It was at one of those private schools -- Cathedral in Indianapolis -- that Mathias was discovered by BC, quite by accident. A 6-5, 215-pounder, he was a teammate of hulking offensive lineman Jeremy Trueblood, the guy the Eagles really wanted as they looked to further their reputation of being "O-Line U." Kiwanuka was described by one BC assistant coach as "a tall, skinny kid who thought he was a basketball player."

Said defensive coordinator Frank Spaziani: "If Trueblood weren't there, we would have gone right by the school."

The Eagles wound up with both players, and both may wind up in the first round of the 2006 NFL draft.

Kiwanuka and Trueblood, who redshirted as freshmen in 2001, could have entered the draft last season. Both decided to pass, with good reason. They project higher this time around. Kiwanuka, the media's preseason choice for ACC player of the year (he won defensive honors in the Big East last fall), is seen as the third or fourth pick by some analysts.

The lure of the money was there this spring for Kiwanuka, even though he probably wouldn't have been picked in the first round. His coaches, knowing their player needed to get bigger and stronger while learning to play hard on every down (he tended to take plays off in the past), advised him to stay. Kiwanuka is 6-7 and 262 pounds now, after finishing last season in the 250 range.

"The name of the game is consistency," said his line coach, former NFL player Keith Willis. "He can play football. We know that. But it's consistently rushing the passer, consistently stopping the run, consistently making the play."

So Kiwanuka stayed. He finished a degree in psychology and is heading toward a second, in English. Like most Boston College student-athletes, he will be ready for life, regardless of what happens on the field. As of now, though, all signs point to a career in the NFL, where his quickness (and increasing strength) is being touted by scouts who believe he can become something special.

Kiwanuka saw a lot of double- and triple-teams last season, which ended for him with a dominating game against North Carolina in a Continental Tire Bowl victory. Many opposing offenses have taken the same approach this fall, making it vital for his buddies on the line and behind him to come through while opponents pay attention to him.

He had only a half-sack in the first four games, but he made two plays in the loss to Florida State that amazed people -- one with his strength, the other with his marvelous speed for a big man. In game five, when Ball State elected to play him straight-up despite starting two young tackles, Kiwanuka had three of BC's six sacks in the Eagles' 38-0 win.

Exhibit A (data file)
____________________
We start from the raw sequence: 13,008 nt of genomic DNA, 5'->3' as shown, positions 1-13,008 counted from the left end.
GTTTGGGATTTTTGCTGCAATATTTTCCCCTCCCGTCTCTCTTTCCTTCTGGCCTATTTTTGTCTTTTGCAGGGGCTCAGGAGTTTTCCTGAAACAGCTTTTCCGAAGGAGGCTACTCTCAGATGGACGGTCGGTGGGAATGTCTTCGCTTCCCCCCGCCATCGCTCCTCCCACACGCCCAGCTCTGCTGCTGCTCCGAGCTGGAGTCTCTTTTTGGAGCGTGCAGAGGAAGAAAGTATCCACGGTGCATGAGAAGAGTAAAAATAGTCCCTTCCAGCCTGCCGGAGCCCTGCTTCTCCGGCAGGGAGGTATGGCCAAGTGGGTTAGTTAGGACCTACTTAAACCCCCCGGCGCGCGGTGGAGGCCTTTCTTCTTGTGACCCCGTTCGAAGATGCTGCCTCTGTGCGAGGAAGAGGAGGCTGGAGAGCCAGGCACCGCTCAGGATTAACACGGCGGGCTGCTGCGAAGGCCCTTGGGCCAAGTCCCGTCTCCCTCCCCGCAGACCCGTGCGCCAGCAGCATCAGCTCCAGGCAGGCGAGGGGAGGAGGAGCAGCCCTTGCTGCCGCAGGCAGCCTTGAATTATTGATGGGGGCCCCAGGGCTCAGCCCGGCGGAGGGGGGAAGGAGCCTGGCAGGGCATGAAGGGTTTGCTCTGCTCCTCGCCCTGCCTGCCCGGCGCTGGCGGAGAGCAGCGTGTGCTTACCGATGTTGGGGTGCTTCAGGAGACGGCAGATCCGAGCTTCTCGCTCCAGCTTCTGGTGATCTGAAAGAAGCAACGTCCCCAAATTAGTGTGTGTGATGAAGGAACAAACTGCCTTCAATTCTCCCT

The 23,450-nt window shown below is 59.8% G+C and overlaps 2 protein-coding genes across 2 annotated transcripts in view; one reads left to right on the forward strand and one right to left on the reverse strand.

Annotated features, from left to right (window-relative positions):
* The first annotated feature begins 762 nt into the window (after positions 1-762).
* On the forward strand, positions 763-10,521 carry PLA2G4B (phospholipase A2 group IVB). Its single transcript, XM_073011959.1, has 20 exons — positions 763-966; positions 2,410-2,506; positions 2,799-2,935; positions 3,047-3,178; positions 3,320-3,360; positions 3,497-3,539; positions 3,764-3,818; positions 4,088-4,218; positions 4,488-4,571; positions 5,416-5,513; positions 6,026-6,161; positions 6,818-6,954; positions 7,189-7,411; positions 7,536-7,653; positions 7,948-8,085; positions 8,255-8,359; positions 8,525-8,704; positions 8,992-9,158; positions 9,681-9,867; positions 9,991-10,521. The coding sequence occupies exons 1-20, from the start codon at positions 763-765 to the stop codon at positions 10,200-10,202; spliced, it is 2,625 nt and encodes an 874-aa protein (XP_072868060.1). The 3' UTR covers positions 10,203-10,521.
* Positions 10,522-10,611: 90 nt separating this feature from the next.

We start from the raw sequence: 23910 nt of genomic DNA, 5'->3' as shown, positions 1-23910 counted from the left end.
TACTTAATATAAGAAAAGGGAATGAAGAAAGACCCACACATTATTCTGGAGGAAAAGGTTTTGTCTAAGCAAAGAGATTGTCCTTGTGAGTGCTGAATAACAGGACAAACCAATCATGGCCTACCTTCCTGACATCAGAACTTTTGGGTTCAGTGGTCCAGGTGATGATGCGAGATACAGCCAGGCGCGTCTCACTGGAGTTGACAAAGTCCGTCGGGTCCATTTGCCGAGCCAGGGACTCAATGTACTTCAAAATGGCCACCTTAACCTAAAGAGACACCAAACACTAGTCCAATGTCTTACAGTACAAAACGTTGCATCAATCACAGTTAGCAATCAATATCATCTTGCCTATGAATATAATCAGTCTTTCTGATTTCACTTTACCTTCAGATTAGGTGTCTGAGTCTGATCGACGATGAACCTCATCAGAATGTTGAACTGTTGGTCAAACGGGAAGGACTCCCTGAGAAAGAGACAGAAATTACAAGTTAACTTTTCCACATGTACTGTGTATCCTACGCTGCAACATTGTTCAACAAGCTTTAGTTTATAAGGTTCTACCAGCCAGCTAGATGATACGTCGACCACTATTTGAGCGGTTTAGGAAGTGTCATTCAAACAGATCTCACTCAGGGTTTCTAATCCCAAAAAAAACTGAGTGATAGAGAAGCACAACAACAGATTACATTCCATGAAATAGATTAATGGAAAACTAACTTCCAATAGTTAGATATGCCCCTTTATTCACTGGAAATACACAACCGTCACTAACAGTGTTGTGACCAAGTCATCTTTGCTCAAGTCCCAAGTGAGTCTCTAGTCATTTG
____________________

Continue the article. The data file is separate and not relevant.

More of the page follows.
That career-high effort gave the man they call "Kiwi" 31.5 career sacks, allowing him to snap Mike Ruth's long-standing school record (29 from 1982-85).

-- Mike Shalin, Boston Herald




WILLIAMS BLOSSOMS WITH WOLFPACK

RALEIGH -- T.J. Williams wasn't one of the so-called blue-chip prospects back in 2000, as a senior at Tarboro (N.C.) High. Even after a successful season at Hargrave Military Academy, he had only a few Division I-A scholarship offers.

Four years later, though, Williams ranks as one of the top tight ends in the nation. He's a legitimate All-ACC candidate in a conference that also includes mega-talents such as Vernon Davis (Maryland), Jeff King (Virginia Tech), Greg Olsen (Miami) and Ben Patrick (Duke). Clearly, Williams has surpassed expectations at N.C. State, while becoming an intense, nasty, tough, clutch playmaker.

Last season as a junior, Williams became the first tight end since Jeff Brown in 1983-84 to lead the Wolfpack in receiving. He entered his senior year as a nominee for the John Mackey Award, which is given annually to the nation's top tight end.

"Honors like that are nice, because you feel overlooked a lot of times as a tight end," Williams said. "Overall, the tight end has to know the second-most about the offense, next to the quarterback. We have to know the blocking schemes and the passing routes. But most people don't realize that."

One person who did notice was N.C. State coach Chuck Amato. He was adamant about making the tight end a big part of the Wolfpack's offense when he took over the program prior to the 2000 season.